Mt. Angel’s streets, sidewalks getting better

Streets like this one in Mt. Angel are getting improvements through the state’s Small City Allotment program.

Many Oregonians know and love Mt. Angel’s downtown – for the old German clock, the rowdy fun during Oktoberfest and the old-fashioned feel of this small, quaint community. You can visit the Benedictine Sisters Sequoia, planted in 1893 and now towering over the Queen of Angels Monastery, or you can look up toward the Mount Angel Abbey, watching out over town from a nearby bluff.

Vehicles parked on a residential street. The street is in rough shape with pot holes, loose gravel, has no sidewalks or ADA accessible curb ramps.

Less visible are residential streets that will soon be getting some much-needed updates, thanks to the successful applications Public Utility Lead Allen Dahlberg and team have submitted to the Oregon Department of Transportation’s Small City Allotment program.

“I’m not a grant writer – far from it – but it’s just an application and it’s super easy,” Dahlberg said. “The program wants details, why you think it’s good and why you need it. You tell them how it will benefit the public.”

Mt. Angel is two-for-two in its efforts with the Small City Allotment program, one that came out of the 2017 historic transportation package, Keep Oregon Moving. The city has received the maximum amount of $100,000 each time.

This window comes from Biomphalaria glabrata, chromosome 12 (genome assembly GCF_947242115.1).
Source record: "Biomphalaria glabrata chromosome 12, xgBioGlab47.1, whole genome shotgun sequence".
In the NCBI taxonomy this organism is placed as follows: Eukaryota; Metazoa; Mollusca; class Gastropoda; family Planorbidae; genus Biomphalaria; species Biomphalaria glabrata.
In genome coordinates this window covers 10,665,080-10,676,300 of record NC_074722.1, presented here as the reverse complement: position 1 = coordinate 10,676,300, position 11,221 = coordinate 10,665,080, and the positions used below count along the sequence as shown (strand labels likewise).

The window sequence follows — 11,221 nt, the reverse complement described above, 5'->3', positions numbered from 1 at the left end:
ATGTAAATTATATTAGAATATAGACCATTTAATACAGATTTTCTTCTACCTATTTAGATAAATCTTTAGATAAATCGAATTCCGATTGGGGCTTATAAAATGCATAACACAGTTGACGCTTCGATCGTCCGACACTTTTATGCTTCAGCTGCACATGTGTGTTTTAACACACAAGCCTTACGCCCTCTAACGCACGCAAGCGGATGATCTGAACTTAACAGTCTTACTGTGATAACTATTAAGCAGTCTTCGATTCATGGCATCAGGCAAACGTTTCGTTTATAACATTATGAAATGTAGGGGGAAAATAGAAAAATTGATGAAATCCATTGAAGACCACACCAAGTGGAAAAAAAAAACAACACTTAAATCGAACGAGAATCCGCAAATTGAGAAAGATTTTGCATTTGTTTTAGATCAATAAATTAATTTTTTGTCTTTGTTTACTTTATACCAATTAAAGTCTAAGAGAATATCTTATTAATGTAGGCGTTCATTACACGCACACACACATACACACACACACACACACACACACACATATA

Multiple benefits

Dahlberg said he mainly looks for projects that bring safety benefits – to multiple users. The first project, on Franklin and John streets, is now in design stage. It includes new ADA accessible curb ramps, wider streets to allow bike lanes and repairs to often impassable sidewalks. One nearby resident uses a wheelchair and has to travel out on the gravel road, avoiding potholes, just to get where he needs to go. That will soon change.

The second project, along Railroad Avenue, will fix some old concrete and asphalt road material.

“We’ll be able to help traffic move safely along there,” Dahlberg said.

Work like this supports the state’s efforts to build a modern transportation system, one of three priorities in ODOT’s Strategic Action Plan. It also improves safety and mobility and supports active transportation options.

Dahlberg noted that fixing local roads will improve the environment around town during some very important times. Twice during the summer – as September draws near and the town prepares to welcome up to 350,000 visitors for Oktoberfest – the city has to control dust that arises from the poor roads.

“We’re just trying to make it better for everyone.”